Back in my Hometown

This is only my third day in Nevada and I find myself saying, “back in my hometown.” It seems that almost everything triggers that phrase as if it’s always above the surface of my subconscious. My mind is telling me that this is not my home, but a temporary place for me to stay.

I caught myself quite a bit yesterday when I was on my way to get some shopping done and have caught myself more today. We were driving through some construction that seemed kind of out of place in such a growing city like this one. The construction only stretched about a few hundred feet and to me it didn’t seem like much of a nuisance compared to the construction that is always taking place back in my hometown (there it is again).

“Back in my hometown, there is construction at literally every corner.” Before I left, every bit of my commute was being worked on. The 10 St. bridge that leads into the heart of the city was demolished. A few miles down 10th street was blocked off so that you had to go through neighbors to go around. The bridge that you take to get into the small community of little Mexico was completely blocked and it was one of the two ways to get into the community. Reynolds street was once again under construction. It was worked on once every three years. The last time they worked on it, I was working my first job one of the fast food restaurant along that strip. It’s a complete total mess. Everyone moans and groans, “Can I not go through the city without hitting construction.” Everyone knows the answer.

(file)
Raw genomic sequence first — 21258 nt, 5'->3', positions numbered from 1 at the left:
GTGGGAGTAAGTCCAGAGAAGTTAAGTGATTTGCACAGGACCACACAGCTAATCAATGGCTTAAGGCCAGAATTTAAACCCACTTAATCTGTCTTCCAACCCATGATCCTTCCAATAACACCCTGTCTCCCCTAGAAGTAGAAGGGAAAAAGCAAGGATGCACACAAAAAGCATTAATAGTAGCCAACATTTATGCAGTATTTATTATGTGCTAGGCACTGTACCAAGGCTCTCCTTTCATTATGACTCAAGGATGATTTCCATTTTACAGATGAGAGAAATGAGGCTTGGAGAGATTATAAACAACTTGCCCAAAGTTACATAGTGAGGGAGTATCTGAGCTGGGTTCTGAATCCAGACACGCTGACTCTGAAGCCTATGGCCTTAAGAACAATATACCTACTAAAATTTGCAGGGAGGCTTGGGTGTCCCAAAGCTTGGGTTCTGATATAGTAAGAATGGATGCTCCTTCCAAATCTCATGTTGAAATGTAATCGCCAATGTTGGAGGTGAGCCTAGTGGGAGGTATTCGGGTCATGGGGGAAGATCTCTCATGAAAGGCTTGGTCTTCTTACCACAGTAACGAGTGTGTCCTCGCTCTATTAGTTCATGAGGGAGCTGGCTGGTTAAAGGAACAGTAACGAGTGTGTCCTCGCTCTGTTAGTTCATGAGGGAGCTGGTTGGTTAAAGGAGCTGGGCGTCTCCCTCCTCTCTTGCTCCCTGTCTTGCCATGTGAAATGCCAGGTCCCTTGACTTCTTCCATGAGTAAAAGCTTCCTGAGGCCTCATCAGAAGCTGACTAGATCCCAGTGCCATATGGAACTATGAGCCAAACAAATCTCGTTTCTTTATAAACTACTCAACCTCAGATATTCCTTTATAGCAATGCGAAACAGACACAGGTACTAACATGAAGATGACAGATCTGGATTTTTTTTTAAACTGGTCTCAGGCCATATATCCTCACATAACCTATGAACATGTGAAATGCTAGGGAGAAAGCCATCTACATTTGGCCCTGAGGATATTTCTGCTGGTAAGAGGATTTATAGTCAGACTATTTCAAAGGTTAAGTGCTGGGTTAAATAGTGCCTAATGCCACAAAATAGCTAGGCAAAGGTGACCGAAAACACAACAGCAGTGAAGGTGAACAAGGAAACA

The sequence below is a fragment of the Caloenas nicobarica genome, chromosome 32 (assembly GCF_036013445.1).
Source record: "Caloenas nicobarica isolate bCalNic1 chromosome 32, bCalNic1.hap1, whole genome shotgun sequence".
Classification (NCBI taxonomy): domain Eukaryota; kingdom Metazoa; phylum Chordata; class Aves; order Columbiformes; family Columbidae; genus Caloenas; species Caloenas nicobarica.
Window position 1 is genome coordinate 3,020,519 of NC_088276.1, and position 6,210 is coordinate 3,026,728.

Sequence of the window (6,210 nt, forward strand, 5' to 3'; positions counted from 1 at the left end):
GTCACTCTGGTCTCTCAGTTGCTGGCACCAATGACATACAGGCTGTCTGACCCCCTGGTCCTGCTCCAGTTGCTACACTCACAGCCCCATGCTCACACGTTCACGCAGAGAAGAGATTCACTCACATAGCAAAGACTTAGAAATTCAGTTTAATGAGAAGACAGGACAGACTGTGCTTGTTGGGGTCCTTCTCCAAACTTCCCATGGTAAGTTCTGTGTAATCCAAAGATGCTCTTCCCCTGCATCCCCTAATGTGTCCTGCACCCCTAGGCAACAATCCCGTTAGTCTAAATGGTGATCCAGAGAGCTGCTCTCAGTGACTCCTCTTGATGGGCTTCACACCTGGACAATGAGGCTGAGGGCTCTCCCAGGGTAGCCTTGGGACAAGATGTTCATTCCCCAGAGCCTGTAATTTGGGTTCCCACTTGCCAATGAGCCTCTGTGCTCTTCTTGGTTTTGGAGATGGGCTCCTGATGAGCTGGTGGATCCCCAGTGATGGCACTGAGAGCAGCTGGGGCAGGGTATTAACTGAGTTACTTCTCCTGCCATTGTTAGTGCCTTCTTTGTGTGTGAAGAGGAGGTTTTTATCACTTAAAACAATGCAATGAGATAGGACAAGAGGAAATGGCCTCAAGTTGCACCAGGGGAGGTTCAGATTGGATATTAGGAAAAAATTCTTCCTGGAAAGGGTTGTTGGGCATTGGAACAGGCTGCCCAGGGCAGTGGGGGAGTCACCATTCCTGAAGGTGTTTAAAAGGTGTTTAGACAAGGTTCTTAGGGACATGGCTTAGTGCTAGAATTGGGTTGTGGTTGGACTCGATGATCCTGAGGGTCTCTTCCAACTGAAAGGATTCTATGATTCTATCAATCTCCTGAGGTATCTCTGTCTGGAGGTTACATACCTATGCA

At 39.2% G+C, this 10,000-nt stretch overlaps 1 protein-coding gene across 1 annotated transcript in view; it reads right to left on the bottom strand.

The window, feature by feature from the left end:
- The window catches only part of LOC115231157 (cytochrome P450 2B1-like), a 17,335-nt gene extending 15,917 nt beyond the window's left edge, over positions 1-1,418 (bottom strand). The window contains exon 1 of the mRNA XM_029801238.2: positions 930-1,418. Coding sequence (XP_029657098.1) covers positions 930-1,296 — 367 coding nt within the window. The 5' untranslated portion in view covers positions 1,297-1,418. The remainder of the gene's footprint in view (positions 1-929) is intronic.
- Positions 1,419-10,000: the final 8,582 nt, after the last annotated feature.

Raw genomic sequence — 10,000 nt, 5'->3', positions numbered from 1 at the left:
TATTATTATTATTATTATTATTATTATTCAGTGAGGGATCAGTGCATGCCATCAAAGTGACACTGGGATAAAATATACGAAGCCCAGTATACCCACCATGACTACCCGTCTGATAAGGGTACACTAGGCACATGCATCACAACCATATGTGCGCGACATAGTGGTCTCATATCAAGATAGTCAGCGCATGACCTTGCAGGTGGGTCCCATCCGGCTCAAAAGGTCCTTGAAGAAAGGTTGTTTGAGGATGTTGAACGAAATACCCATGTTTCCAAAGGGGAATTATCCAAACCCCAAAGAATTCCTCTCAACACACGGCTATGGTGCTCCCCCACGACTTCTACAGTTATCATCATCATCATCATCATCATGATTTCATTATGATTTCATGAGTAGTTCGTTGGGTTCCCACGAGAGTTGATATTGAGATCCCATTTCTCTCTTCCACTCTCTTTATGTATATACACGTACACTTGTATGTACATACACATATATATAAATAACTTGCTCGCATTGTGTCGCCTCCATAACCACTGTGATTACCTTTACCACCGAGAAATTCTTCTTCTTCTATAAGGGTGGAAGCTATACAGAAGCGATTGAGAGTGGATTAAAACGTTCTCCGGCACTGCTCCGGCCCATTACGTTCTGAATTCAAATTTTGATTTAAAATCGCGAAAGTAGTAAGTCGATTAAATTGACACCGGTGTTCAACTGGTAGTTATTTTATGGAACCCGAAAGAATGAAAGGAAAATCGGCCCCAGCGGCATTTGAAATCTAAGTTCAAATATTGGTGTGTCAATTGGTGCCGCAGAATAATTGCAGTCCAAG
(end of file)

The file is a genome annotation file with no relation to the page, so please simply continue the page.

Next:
“Back in my hometown, the Walmart doesn’t look like this.” The Walmart here in Nevada was very intimidating. The layout was completely different than I’m used to. When you walk into  the Walmart back home, the food is on the left side and the home and pharmacy is on the right side. Here it is completely opposite. It really threw me. I am used to the selection of cards being in the middle. The cards were placed akwardly off to the side near the books. The area I needed had the items like hair products and other hygienic products, but I didn’t even know where to go. Walking in there I felt out of place, like I didn’t belong. I didn’t know where I was going. Thankfully, I found what I needed, across from the cards. This is going to take some getting used to.